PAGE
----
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A Thailand National Park Has Nailed ‘Passive Aggressive’ By Posting Rubbish Back To Campers

A Thailand National Park Has Nailed ‘Passive Aggressive’ By Posting Rubbish Back To Campers

There is nothing more annoying than heading off on a hike or pulling up to a campsite only to find a pile of rubbish the previous visitors left behind. Seriously, if you’re a person who does this, just stop — we hate you.

Thailand‘s Khao Yai National Park has nailed the art of being passive aggressive with a new move designed to make campers think twice before leaving trash around — they’re posting it back to them. I kid you not.

This UNESCO World Heritage site, located about 100 miles northeast of Bangkok, shut down during the peak of COVID-19 in the area, but has now opened under a strict reservation system. Which is exactly how they were able to start tracking down who left their rubbish behind.

The idea seems to have been sparked by Thailand’s Minister of Natural Resources and Environment, Varawut Silpa-archa, after he made a Facebook post begging campers to take their rubbish with them. Otherwise, he continued,  he would gather their rubbish and mail it back to them himself.

มาเที่ยวอุทยาน มีธรรมชาติให้ชม มีเต็นท์ให้เช่า เราอำนวยความสะดวก ให้ท่านมาแต่ตัว แต่เวลากลับ โปรดอย่ากลับแต่ตัว…

Posted by TOP Varawut – ท็อป วราวุธ ศิลปอาชา on Monday, September 14, 2020

Not long after, he posted again with images of the rubbish packed into postal boxes, stating it was ready to be returned. He also reminded campers that dumping rubbish in the park is actually a crime that comes along with some hefty fines.

Apparently, they also including a short note along with the rubbish packs that says “You have forgotten some of your belongings at Khao Yai National Park”. Simply outstanding.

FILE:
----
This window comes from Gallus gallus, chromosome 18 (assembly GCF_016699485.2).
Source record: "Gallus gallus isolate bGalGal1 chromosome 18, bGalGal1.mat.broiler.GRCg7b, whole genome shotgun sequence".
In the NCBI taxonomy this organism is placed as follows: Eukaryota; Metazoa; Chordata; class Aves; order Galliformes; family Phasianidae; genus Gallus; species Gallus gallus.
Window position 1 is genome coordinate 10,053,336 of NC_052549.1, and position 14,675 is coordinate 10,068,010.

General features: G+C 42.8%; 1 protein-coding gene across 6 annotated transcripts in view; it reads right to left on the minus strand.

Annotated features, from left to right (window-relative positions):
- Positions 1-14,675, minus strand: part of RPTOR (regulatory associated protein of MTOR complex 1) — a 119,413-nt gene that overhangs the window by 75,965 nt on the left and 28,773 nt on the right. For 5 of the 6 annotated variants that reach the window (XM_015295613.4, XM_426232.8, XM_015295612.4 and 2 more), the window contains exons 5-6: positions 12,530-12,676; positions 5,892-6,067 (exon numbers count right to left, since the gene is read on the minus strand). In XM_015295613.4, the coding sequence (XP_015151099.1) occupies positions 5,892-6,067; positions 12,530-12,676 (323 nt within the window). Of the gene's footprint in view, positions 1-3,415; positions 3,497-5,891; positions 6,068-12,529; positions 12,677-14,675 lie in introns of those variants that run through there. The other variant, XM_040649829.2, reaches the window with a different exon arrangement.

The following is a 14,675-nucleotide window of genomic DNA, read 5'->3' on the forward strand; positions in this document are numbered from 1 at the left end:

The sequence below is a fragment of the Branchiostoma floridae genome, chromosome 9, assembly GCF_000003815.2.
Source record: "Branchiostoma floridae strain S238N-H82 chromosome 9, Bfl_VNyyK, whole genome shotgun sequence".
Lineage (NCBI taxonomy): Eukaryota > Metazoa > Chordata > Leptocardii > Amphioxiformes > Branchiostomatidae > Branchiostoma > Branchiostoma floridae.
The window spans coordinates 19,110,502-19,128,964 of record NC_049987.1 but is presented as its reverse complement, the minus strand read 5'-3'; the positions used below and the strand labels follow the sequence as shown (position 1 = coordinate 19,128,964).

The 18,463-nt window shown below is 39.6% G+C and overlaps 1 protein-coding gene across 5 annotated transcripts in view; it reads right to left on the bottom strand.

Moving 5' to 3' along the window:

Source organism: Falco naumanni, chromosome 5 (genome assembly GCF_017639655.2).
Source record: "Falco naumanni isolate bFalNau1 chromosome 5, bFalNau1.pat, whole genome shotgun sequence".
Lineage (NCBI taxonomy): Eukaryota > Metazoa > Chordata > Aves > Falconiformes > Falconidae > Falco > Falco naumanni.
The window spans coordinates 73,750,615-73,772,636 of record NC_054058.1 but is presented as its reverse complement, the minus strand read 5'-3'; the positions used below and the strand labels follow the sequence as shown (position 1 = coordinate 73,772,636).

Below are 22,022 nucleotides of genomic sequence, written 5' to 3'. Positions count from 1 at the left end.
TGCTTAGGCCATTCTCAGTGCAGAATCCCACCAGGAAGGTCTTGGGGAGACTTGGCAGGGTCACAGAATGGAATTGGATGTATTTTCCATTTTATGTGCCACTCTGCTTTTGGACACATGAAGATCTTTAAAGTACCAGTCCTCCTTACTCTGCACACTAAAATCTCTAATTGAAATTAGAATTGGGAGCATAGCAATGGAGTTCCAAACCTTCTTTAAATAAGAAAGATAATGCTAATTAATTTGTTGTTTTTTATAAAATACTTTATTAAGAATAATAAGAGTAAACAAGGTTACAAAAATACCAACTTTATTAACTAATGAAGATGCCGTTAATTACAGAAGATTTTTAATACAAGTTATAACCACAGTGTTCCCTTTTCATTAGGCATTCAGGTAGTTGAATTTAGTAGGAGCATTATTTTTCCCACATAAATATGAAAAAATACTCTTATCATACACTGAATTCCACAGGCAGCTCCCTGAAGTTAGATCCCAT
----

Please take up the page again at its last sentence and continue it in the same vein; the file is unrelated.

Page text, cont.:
ขยะที่นักท่องเที่ยวทิ้งไว้ในอุทยาน ขณะนี้บรรจุลงกล่อง พร้อมส่งคืนถึงบ้านเจ้าของขยะเรียบร้อยครับ…

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Posted by TOP Varawut – ท็อป วราวุธ ศิลปอาชา on Tuesday, September 15, 2020

The rest of Thailand is backing them on the move, too.

“We applaud Khao Yai National Park and the Minister of Natural Resources and Environment for their commitment to maintaining the beauty and well-being of our country’s natural resources,” Thailand’s director of tourism authority, Charinya Kiatlapnachai, told The Washington Post via email.

“Thailand’s national parks and wildlife have had time to recover from damaging results of tourism such as littering over the past six months and this gesture has the best of intentions to ensure we all do our part to help our country remain clean, safe, and beautiful.”

Honestly, I aspire to be these levels of petty, especially to people who deserve it.

(Lead Image: Facebook / TOP Varawut – ท็อป วราวุธ ศิลปอาชา)

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